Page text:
“Cherry” represents an opportunity for directors Anthony and Joe Russo, as well as actor Tom Holland, to expand their talents beyond the superhero world. But this multi-layered drama lacks the nuance to tell a story about a medic who suffers from addiction and PSTD and turns to a life of crime and drugs in order to cope with all of his traumas. It is not an unmitigated disaster, but it just falls into the familiar tropes and delivers something that is all style but no substance.
Based on Nico Waller’s book of the same name, Cherry centers on a nameless protagonist, whom we will call Cherry (Holland) for the sake of clarity, who falls for a girl named Emily (Ciara Bravo). Though they make for a cute couple, Emily reveals that she is heading to Montreal for college. As a result, Cherry hastily decides to enlist in the military. A decision he will soon regret as Emily changes her mind. Though they get married, the distance between the two plus the added traumas of a grueling basic training as well as his experience on tour begin to take a toll on Cherry. So much so, it leaves the medic emotionally scarred. Of course, that seems to be remedied when Cherry’s doctor offers him a prescription of OxyContin. Another thing he will regret when he becomes addicted. And in order to feed that addiction, Cherry starts to rob banks.
Soon, this film turns into something that resembles a stylized tragedy rather than a commentary on addiction and trauma. This could have been a revealing observation on the treatment of veterans who return home after living through the hardships of war. In fact, the film offers very little value when it comes to tell an all-encompassing story about Cherry’s trauma where he experiences horrific action in Iran and Afghanistan. However, these sequences feel reductive to the message and it comes down to the idea that war is bad. The fallout of Cherry and Emily’s binge on drugs also offers the obvious observation that drugs are bad. And then it comes down to Cherry’s crimes in order to feed is addiction, which basically tells us that, well you know where I am going with this.
Holland does the most with what he is given, which is unfortunate because it was a chance for him to be so much more than just the superhero that he is known for. And the same can be said for the Russos who have been behind the camera for four of the best superhero films to date. The thing is like the title character “Cherry’s” script is entirely hollow and devoid of any real substance. Additionally, the Russo’s stylized aesthetics, which were prevalent in their previous works, find there way into a film that is trying to address some serious issues. Ultimately, it doesn’t have much to say anything about the reality of traumas and the dangers of addiction.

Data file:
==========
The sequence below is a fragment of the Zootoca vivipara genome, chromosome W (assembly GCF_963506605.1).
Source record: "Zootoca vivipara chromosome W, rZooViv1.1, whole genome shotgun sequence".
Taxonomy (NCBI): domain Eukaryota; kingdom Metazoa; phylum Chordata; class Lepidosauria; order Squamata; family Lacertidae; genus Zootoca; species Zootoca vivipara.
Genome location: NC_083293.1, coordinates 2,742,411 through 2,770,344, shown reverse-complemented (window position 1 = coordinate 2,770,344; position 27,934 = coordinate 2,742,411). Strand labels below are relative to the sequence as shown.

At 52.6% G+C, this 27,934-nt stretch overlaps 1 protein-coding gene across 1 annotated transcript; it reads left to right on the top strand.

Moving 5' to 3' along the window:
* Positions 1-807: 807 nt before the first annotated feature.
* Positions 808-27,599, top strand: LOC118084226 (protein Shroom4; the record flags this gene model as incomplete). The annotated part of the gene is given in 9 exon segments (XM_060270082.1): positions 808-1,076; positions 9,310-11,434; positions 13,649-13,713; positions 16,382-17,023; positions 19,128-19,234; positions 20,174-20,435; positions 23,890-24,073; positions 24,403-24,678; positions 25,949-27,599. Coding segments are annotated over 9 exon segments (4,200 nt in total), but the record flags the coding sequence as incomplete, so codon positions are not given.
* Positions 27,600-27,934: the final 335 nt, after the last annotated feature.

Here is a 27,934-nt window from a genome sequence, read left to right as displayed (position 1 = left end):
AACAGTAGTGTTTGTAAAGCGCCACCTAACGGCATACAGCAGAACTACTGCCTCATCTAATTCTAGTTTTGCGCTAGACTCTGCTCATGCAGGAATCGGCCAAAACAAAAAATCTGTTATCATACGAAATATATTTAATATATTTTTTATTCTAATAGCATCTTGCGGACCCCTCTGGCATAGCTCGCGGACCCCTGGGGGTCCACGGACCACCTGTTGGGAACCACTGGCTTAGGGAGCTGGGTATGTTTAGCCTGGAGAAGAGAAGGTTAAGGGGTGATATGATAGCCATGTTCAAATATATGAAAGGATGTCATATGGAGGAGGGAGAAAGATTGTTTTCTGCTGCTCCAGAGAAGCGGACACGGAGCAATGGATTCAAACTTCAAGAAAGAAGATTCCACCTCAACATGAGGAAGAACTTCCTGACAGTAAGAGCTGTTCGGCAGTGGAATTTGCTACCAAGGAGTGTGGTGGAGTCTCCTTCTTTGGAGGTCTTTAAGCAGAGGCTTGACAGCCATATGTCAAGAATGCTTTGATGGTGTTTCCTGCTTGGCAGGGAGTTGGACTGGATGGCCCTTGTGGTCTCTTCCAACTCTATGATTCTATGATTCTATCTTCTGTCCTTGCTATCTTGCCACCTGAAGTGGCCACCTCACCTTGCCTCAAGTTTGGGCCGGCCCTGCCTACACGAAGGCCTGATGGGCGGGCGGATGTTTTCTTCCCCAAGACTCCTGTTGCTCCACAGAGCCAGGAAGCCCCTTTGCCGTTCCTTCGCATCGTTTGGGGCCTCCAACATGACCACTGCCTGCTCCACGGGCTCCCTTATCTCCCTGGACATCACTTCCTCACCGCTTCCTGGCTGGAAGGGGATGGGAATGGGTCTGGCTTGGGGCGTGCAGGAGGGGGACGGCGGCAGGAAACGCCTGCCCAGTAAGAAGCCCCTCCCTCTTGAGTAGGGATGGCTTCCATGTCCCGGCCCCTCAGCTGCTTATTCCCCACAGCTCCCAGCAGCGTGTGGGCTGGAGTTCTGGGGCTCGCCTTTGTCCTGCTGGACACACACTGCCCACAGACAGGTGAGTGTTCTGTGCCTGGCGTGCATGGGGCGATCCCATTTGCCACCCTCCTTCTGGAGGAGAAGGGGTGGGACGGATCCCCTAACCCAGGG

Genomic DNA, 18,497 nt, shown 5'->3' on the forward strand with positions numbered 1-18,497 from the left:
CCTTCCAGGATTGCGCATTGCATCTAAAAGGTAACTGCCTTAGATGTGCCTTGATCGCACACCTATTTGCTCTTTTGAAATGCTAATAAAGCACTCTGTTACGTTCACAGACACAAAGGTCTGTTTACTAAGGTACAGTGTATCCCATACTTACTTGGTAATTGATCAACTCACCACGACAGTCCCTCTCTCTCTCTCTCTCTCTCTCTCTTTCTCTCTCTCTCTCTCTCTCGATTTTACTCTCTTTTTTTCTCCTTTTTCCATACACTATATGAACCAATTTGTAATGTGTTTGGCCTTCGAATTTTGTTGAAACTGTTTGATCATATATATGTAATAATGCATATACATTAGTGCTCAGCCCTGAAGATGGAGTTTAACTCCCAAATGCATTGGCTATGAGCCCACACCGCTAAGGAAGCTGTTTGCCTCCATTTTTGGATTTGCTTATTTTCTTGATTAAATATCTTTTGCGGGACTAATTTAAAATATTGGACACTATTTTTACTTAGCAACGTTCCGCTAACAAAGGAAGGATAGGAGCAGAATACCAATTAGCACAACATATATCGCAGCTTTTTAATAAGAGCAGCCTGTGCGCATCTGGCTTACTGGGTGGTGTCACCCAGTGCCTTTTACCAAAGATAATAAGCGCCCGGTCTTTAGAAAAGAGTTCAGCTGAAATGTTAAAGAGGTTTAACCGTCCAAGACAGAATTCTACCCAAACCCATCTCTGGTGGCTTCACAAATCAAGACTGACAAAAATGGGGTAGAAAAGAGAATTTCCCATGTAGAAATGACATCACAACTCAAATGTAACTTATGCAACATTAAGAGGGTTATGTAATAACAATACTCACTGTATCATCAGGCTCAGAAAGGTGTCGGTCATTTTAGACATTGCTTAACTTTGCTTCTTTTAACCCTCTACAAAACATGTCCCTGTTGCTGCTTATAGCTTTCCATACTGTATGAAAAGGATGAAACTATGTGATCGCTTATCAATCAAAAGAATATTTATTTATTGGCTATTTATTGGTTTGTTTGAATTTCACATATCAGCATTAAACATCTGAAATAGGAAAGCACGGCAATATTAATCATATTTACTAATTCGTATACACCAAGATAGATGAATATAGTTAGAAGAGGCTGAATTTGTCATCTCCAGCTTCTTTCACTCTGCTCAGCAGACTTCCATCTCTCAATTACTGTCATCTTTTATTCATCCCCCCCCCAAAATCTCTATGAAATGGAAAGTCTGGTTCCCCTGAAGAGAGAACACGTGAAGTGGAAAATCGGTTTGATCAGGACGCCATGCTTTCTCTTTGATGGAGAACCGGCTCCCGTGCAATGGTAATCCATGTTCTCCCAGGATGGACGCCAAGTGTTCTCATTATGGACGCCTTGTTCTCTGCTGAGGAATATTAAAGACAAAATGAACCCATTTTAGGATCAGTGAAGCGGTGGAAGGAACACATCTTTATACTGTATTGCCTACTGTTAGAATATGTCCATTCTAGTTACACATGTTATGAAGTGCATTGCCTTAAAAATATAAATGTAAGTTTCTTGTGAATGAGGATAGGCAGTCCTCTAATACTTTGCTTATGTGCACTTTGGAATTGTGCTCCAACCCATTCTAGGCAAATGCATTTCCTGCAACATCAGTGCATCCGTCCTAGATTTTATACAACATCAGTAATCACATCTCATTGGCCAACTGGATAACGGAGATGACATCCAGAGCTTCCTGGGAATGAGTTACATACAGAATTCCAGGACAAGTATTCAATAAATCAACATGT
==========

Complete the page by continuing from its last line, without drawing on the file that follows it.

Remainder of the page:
And yet, one has to respect the directing duo for at least trying to make a name for themselves post MCU-tenure. And Walker’s experiences would serve as the basis for his semi-autographical book, which would eventually be turned into the film. It’s hard to tell a story like Walker’s which is heavily layered and full of nuanced. But rather than focus on those smaller details, the film hastily moves through it all just to get to the dense action sequences that do not amount to much. In fact, the real emotional aspects are turned into your garden variety cliches. And in a way, the film disrespects Walker’s story because there is very little emotion or humanity.
Still, we have to give a lot of credit for Holland powering through the weak material he is given. And even though he gives a solid performance, he is unfortunately miscast in the film, because there is just no way to get away from those good looks or boyish charms. And it is impossible to take any of it seriously considering that the film takes place within a span of 15 years. It also doesn’t help that Emily hardly ages as well.
Walker’s semi-autobiographical work would have made for an excellent cinematic tragedy and love story that is also a commentary on the treatment of veterans once they have completed their duties as soldiers. But it’s the Russo’s visual styles that takes precedent over the story. Which, again, is very unfortunate, because it was a film that had a real chance to give both the Russos and Holland the space they needed to be more than what they are typically known for.
Because “Cherry” robs its audience of the emotional nuance of a very real and very human story, there is very little to like about it. Though the frenzied action and narrative bouncing is done in order to reflect Cherry’s unstable state of mind, but what is missing is the humanity of it all. Honestly, the film uses Walker’s semi-autobiographical work as more of a crutch so that they can get to the action. And what is missing from this is the real beating heart which veteran experience after returning from a traumatic war.
“Cherry” opens in theaters on February 26, 2020, and on AppleTV+ on March 12.